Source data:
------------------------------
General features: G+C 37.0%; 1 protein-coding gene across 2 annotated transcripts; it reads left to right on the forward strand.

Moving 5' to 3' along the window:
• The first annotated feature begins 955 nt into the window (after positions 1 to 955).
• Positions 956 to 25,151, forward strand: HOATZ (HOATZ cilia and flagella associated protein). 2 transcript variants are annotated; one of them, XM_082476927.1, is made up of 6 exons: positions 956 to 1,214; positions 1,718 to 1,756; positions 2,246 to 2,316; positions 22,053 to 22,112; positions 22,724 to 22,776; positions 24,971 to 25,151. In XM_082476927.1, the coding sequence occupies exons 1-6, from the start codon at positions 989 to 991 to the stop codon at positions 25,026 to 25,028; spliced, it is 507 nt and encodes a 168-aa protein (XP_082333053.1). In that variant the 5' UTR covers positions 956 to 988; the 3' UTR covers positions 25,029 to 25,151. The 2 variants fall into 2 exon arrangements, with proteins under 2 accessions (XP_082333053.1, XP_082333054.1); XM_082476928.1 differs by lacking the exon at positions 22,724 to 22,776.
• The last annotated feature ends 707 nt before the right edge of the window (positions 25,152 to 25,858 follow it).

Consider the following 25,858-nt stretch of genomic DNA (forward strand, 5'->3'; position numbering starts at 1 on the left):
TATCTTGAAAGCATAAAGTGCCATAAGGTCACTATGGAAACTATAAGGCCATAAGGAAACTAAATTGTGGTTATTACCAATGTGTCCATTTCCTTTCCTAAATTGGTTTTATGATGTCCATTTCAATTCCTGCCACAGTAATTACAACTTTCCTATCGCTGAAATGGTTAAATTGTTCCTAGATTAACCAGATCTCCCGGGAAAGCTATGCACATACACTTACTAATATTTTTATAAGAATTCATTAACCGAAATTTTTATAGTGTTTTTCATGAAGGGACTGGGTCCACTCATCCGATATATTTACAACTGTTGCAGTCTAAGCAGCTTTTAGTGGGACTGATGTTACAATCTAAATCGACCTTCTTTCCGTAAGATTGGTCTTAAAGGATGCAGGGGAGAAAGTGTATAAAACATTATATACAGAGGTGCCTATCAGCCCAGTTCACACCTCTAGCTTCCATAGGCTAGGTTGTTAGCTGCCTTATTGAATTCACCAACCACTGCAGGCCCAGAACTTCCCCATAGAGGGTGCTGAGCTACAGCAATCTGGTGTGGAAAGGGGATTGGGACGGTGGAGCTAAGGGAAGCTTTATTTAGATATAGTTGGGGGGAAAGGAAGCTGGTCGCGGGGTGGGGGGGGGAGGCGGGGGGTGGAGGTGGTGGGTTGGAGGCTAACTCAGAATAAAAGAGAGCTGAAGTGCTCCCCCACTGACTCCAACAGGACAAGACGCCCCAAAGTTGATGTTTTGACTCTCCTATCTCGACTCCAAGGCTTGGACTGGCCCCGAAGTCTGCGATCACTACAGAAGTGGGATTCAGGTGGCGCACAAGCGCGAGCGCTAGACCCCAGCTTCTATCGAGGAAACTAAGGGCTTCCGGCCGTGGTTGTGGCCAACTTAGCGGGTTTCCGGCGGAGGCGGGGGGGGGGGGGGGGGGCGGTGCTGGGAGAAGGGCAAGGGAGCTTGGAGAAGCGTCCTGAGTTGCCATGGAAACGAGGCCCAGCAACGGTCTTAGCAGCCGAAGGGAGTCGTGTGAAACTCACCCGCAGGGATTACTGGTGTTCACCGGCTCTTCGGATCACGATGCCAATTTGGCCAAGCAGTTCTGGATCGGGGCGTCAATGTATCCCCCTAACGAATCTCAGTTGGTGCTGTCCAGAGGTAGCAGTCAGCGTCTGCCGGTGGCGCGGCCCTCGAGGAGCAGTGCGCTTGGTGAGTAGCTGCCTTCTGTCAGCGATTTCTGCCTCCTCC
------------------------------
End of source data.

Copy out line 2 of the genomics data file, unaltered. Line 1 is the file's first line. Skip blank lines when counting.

Moving 5' to 3' along the window: